Labour MP Chris Williamson has stood down as shadow fire minister.
It comes the day after he suggested council tax bills for the highest value homes in England should be doubled.
He said that as a backbencher "I will be campaigning on a broader range of issues" and will "continue to loyally support" leader Jeremy Corbyn.
Mr Corbyn said: "I am grateful for Chris' work on the frontbench, particularly on fire safety following the appalling Grenfell Tower Fire."
He added: "I know that on the backbenches, Chris will be a strong campaigner on a range of crucial issues as well as serving his constituents with dedication."
Labour's announcement did not confirm the reasons for Mr Williamson's departure. He had stressed that his council tax proposal was not party policy.
But Conservative Party chairman Brandon Lewis claimed he had been "forced out" because he had "exposed Labour's plans for soaring increases in council tax, and his plans have been endorsed by Labour activists across the country".
Some Labour colleagues backed Mr Williamson's resignation - which was reportedly a "mutual decision" reached with Mr Corbyn.
Doubling council tax is not, and never will be, Labour's policy. Swift action by Jeremy Corbyn. https://t.co/MXM87BJ4fT— Wes Streeting MP (@wesstreeting) January 11, 2018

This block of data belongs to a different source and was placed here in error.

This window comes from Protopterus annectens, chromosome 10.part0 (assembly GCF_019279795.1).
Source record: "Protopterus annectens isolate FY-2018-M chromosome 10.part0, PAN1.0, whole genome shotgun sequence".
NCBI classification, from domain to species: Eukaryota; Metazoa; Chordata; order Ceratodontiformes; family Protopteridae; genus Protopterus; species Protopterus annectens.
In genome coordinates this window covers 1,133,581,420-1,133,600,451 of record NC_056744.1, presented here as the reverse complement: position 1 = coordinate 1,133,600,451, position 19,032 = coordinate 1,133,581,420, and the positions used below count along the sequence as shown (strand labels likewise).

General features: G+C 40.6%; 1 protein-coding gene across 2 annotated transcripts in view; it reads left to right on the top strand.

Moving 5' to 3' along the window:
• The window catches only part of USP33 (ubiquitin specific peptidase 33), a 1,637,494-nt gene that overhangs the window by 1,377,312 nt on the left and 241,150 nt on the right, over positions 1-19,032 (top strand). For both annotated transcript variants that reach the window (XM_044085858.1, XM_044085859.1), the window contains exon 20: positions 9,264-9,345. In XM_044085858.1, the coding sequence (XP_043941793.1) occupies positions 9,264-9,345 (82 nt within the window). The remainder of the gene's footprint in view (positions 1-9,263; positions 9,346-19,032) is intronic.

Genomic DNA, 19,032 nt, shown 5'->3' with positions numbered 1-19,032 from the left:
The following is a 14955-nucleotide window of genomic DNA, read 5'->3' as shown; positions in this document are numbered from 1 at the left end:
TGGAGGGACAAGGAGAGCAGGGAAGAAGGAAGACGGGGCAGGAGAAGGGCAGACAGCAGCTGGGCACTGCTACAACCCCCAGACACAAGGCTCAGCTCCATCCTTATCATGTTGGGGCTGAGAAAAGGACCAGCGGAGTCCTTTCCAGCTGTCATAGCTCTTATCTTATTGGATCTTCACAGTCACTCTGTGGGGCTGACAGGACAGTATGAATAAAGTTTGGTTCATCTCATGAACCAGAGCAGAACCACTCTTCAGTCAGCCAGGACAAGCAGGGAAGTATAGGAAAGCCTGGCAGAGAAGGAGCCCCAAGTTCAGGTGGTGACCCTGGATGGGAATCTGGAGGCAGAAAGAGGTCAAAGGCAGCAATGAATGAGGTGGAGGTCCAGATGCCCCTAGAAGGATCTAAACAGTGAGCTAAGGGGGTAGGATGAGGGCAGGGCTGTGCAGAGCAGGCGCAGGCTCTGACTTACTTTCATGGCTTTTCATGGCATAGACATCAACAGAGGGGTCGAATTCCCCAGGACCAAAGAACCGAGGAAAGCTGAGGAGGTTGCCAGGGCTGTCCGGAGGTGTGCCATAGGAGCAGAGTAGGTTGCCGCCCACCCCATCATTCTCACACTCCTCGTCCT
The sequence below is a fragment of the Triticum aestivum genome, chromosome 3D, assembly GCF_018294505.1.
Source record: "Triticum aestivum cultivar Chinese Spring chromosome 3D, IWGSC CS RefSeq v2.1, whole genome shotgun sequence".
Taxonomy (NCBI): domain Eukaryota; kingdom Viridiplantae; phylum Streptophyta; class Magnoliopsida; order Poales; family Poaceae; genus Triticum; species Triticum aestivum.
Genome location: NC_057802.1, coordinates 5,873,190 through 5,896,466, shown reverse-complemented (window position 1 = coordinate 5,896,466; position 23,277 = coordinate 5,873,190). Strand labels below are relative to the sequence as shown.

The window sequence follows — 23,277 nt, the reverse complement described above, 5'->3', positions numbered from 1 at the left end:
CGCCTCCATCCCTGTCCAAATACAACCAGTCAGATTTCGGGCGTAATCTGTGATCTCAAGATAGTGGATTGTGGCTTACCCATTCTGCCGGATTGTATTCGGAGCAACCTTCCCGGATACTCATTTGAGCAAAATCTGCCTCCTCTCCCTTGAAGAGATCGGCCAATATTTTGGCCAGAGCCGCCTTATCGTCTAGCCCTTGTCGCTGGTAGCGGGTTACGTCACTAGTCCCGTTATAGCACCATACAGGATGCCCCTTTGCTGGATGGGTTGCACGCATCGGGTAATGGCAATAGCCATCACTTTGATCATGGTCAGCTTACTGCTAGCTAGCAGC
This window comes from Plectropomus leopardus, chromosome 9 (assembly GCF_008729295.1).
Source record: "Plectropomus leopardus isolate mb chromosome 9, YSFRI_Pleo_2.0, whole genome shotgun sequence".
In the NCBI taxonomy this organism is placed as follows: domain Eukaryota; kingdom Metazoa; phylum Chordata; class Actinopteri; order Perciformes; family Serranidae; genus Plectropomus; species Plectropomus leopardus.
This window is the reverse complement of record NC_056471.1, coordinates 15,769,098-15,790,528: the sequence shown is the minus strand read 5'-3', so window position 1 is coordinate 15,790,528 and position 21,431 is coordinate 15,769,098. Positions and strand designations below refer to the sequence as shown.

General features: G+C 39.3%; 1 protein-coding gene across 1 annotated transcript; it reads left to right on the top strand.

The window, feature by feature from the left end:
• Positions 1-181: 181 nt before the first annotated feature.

It’s right that @jeremycorbyn took swift action to sack Chris Williamson.— Ruth Cadbury MP (@RuthCadbury) January 12, 2018
If you’re on the front bench you don’t make up policy on the hoof, especially one that would impact on most voters London! https://t.co/TEoi5cNhZl
But others were more supportive of the MP:
#Corbyn ally Chris #Williamson resigns as #Labour shadow minister after #Tories criticise his suggestion to raise council tax for rich homeowners— Momentum Oxford (@MomentumOx) January 12, 2018
He will be missed!
Mr Williamson, 61, is the MP for Derby North - a role he held from 2010 before losing his seat in 2015 and then winning it back again in 2017.
He said resigning from the front bench "was not an easy decision to reach" and he had "every confidence that Jeremy Corbyn's Labour Party is going in the right direction".
"I've taken this decision to bring me closer to the membership of our party and to allow me to work on a broader range of issues, from environmental policy, to animal rights and local government," he said in a statement.
"I intend to continue to champion the membership, fight for my constituents and make Derby North a shining example of how Labour can win broad support in marginal constituencies whilst maintaining socialist principles at our core."